CRKT Maven Folder, by Pat Cascio

The nice folks at Columbia River Knife and Tool (CRKT) sent me their Maven folder for testing. That is a strange name for a folding knife, “Maven”. It means someone who is an expert in their field, or who has acquired expert knowledge. The Maven folder was designed by Richard Rogers.

Richard Rogers is a working cattle rancher in Magdalena, New Mexico. His toughest critic is probably himself, and when he set out to design a no-frills folding knife, he kept this in mind – keep it simple, yet functional. Simple is always better if you ask me – less to go wrong.

The Specs

Let’s take a look at the specs on this folder, before we get into the meat of things. For the Maven CRKT used the IKBA ball bearing pivot system, so this knife opens smooth as smooth can be. It does not have a thumb stud, instead it uses the proven flipper opening – very fast. I absolutely love the contoured G10 handle scales, G10 used to be used almost exclusively by custom knife makers – it was expensive material – still is, for the most part. The 3.684-inch blade is made out of 8Cr13MoV stainless steel – a material that holds an edge fairly decently, and helps keep the cost of the knife down quite a bit. The blade is also bead blasted for a subdued look – very attractive. The knife weighs in at 4.8 ounces, but feels lighter than that. When closed it has an overall length of a little over 4.5-inches. Locking mechanism is accomplished by a locking liner.

A lot, and I mean, a lot of knives pass through my hands each year, for testing. Some I don’t bother testing or reporting on – because it is very obvious they are junk – I won’t waste my time, or our readers’ time, reporting on junk products, simple as that. Over the past 27 years, I must have had several thousand knives pass through my hands, so I have a fairly good idea of a quality knife and a good design. I’m not bragging in the least, but you get the feel for what is good and what is junk. I’m also a part-time knife designer myself, so I know the effort that goes into designing a knife.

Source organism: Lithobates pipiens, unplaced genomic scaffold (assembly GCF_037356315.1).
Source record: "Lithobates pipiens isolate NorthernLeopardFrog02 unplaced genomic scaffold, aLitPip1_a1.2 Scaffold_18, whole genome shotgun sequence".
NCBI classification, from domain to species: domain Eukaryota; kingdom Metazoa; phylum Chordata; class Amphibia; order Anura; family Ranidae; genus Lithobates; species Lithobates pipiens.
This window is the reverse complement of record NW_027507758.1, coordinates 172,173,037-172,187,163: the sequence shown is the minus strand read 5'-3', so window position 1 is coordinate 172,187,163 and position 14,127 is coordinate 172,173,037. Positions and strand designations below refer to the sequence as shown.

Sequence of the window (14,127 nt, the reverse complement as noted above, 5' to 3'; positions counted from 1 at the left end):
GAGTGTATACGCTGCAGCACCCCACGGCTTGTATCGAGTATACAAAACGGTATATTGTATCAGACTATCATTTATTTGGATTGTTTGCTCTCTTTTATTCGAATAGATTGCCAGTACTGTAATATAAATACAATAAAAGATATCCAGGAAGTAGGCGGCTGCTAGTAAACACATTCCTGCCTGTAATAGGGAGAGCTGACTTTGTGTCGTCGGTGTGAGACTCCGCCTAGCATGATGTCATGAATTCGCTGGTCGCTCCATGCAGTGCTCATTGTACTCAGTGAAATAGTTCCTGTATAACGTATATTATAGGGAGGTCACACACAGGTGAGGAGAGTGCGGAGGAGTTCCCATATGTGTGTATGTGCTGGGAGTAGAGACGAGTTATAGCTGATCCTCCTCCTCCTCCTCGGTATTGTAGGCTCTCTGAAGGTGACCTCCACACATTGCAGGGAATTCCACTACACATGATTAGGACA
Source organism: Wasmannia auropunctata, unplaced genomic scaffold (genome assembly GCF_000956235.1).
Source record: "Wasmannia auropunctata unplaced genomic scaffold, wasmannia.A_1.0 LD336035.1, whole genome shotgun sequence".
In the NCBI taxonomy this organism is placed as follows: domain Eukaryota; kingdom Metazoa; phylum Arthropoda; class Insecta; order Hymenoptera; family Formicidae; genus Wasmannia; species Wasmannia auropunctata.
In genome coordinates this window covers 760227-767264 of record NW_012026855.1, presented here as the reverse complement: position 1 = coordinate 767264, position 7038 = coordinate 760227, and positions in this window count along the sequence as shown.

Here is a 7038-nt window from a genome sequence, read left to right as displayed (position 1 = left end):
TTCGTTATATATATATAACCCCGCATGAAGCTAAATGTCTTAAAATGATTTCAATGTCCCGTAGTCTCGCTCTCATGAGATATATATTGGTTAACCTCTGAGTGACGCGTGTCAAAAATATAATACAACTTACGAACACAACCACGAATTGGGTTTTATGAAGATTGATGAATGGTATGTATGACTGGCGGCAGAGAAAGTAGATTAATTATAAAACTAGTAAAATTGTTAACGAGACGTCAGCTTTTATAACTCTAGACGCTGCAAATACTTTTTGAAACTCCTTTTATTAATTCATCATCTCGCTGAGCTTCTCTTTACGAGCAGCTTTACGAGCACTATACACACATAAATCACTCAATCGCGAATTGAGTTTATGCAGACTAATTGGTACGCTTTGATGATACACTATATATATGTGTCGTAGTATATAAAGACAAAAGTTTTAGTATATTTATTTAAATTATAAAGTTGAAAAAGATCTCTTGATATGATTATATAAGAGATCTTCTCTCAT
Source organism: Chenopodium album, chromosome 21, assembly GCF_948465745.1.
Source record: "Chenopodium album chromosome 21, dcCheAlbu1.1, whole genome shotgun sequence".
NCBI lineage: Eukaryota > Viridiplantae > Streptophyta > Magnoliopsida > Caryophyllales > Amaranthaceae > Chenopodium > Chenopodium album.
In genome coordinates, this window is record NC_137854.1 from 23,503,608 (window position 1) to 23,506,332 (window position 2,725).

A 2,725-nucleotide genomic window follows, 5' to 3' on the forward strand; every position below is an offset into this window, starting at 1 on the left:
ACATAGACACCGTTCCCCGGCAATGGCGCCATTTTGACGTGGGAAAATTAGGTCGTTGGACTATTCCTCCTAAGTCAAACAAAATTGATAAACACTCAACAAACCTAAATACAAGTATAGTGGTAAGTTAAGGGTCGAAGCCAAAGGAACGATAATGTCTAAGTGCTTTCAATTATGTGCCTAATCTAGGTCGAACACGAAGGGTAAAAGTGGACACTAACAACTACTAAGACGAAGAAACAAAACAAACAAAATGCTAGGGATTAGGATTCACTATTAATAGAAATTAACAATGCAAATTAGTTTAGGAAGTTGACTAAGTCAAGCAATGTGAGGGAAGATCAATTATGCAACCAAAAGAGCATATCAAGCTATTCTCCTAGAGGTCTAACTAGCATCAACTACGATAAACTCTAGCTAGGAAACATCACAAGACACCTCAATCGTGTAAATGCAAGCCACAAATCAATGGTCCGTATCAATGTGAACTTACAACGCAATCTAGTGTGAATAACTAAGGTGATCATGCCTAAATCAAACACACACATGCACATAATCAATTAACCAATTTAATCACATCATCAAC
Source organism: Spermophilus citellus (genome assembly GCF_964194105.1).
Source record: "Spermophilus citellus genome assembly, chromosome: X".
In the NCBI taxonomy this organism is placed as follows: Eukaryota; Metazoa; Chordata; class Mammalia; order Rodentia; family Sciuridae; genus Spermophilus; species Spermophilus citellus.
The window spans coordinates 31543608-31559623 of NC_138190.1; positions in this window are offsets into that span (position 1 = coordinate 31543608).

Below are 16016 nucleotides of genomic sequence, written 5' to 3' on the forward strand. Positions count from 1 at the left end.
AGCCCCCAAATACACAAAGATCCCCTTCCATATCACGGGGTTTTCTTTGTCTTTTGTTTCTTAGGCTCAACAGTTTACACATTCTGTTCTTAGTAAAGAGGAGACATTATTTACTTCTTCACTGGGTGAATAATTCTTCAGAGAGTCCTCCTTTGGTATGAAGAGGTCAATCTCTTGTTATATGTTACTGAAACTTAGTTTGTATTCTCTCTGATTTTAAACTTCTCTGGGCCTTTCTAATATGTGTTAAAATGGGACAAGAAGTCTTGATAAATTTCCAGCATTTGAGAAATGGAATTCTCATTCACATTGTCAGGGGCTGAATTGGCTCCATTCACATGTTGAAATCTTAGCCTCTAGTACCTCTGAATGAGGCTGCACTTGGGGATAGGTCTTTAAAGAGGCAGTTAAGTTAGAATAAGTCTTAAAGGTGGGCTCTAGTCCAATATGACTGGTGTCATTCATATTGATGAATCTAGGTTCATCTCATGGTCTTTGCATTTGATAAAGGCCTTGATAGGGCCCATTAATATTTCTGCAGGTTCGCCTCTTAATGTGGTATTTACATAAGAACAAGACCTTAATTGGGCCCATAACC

G10 Scales

The first thing that caught my attention about the Maven is that the G10 contoured handle scales just seem to fit my hand perfectly. They aren’t some crazy design, matter of fact, it is a very simple contour, that keeps the knife firmly in your hand. I showed the Maven to a good number of folks, and every last one of them, said the same thing – the handle scales were just perfect for their hands. G10 is some super tough stuff, too – no worries about it breaking, like Micarta handle scales tend to do. Besides, CRKT offers a lifetime warranty of all their products against defects in materials.

The blade design is very simple, as you can see from the photos, not quite a drop point, but a very functional blade for all your daily chores. The bead blasted finish on the blade just makes it all that more attractive if you ask me. The liner lock is stainless steel, too. No worries about it rusting.

Now, as to the flipper opening mechanism, there are some flippers that are a real bear to operate and get the blade out. Not so with the IKBS ball bearing pivot system – it flicks the blade out without any effort at all – however, the blade stays firmly in the handle scales until you actually flip it out. And, you’ll be surprised at how butter-smooth the blade opens. Who needs an automatic folder, when you have a blade that comes into action just “that” fast?